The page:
The Treasure Trove is overflowing with all sorts of items from runes to poisons to relics and cursed items (anyone want a Bag of Weasels?). I’m looking forward to reading through the items at a later date to see what I can work toward for my characters.

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Final Thoughts

Overall, I really like the way these books look. They are a great jumping on point for new players and GMs with their easy to read pages and organized step-by-step walk through of character creation and game building. There is enough that is the same from 2nd Edition that the switchover to Remaster shouldn’t be too difficult while still having a lot of new and different ways to enjoy the game.
 

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Dawn Dalton

Dawn Dalton

The-Magic-Sword

Small Ball Archmage
I'm definitely picking these up. I've been in a weird "burnout" space for a while, due to a variety of issues but one I quietly have to concede is that I am just not excited by 5E and anything being produced for it anymore (digging out my old 3rd edition stuff to pour through is more fun and inspiring), and while my Pathfinder 2E game collapsed due to a couple players who really hated it, I have a current group that I think would be all for it. As such....these books are arriving at a good time. I really like how PF2E made it fun to GM, easy even....though my experience as a player was a lot less fun. So if the new Player Core makes that experience more fun/accessible I'll be happy (if I ever play it again, anyway).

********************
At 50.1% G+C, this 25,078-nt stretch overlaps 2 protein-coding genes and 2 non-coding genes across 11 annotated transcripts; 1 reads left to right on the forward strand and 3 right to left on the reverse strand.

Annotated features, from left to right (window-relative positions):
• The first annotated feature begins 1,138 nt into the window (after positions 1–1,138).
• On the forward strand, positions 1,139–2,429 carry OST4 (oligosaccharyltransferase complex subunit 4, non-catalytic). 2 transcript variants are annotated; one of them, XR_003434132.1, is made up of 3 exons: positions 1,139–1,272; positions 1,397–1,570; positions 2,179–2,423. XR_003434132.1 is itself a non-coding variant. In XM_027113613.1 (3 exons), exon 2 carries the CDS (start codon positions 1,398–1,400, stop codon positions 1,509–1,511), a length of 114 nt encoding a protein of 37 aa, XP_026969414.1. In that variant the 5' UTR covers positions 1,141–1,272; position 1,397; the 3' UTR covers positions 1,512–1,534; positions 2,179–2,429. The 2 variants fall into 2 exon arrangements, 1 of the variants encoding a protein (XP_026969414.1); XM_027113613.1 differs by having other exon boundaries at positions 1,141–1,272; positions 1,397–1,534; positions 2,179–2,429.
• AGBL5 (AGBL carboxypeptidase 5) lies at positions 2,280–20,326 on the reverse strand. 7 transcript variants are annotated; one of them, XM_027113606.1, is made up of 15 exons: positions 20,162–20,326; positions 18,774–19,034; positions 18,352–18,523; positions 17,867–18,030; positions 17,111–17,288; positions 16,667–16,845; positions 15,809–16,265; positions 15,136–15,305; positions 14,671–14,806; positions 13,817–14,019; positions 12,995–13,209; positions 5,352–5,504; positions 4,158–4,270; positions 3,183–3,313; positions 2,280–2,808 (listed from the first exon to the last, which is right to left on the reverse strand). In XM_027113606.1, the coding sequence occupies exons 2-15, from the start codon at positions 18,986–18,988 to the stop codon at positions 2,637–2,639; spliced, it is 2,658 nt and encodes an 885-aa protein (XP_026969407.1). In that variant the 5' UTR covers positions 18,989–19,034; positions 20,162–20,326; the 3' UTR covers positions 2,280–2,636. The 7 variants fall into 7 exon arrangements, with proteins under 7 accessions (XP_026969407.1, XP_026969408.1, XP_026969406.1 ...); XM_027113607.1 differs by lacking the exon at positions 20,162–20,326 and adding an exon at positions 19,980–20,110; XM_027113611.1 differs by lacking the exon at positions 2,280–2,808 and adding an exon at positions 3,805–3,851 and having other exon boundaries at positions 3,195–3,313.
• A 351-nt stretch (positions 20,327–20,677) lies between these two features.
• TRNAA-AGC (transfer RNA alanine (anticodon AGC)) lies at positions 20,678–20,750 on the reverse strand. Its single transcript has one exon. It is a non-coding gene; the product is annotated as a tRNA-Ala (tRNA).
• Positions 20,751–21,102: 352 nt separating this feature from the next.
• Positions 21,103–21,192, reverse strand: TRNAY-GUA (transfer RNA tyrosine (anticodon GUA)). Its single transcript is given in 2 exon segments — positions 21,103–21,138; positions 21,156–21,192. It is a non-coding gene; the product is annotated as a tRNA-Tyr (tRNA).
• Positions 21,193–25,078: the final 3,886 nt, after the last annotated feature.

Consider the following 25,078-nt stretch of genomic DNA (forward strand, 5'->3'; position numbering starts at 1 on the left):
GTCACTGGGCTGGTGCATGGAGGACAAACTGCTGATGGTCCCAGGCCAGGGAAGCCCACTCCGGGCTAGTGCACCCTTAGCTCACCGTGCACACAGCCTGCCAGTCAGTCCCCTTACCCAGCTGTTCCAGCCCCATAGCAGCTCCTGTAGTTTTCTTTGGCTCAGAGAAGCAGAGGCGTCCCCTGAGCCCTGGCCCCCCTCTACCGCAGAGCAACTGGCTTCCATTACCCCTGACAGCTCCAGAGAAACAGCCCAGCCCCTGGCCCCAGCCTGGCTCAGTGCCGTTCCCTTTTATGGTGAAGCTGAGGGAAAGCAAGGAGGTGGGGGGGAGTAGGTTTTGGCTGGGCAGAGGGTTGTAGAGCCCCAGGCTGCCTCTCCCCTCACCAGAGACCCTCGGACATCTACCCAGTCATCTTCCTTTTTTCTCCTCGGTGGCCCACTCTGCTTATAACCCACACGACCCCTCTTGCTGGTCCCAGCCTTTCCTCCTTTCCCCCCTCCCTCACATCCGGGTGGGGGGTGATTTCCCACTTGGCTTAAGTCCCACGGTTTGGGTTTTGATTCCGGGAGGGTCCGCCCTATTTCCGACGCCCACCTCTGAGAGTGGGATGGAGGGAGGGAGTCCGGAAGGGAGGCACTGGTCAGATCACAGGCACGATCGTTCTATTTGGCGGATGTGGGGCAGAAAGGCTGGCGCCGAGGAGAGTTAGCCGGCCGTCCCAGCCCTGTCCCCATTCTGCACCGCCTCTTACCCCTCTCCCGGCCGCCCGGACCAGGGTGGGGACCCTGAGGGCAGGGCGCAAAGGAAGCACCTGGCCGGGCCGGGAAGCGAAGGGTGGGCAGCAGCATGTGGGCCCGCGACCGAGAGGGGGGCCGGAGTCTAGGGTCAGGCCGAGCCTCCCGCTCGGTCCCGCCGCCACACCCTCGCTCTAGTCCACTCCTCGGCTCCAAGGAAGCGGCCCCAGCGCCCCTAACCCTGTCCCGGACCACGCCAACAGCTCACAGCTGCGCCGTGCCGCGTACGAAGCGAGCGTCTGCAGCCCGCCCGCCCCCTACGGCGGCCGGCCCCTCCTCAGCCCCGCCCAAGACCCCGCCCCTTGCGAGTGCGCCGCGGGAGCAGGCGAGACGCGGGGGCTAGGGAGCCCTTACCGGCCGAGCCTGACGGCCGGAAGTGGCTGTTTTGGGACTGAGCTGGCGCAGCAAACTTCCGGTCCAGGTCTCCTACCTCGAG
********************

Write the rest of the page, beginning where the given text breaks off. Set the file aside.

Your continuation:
I'd love to hear about if the new book clearly outlines all the various healing/treat wounds rules in a more comprehensive manner. Also, crafting. Both of these rules were rather scattered in PF2EV1.

I'm presuming the new Cores will work with the existing Bestiary.....given we have several months before the revised Monster Core arrives. Right?
Welcome to the party, the new core works more or less perfectly with the existing monsters, Treat Wounds is laid out as a skill action for Medicine, Battle Medicine is a Skill Feat, and Spells are spells-- so that part might not have changed unless there's something different. Crafting is streamlined and a bit buffed.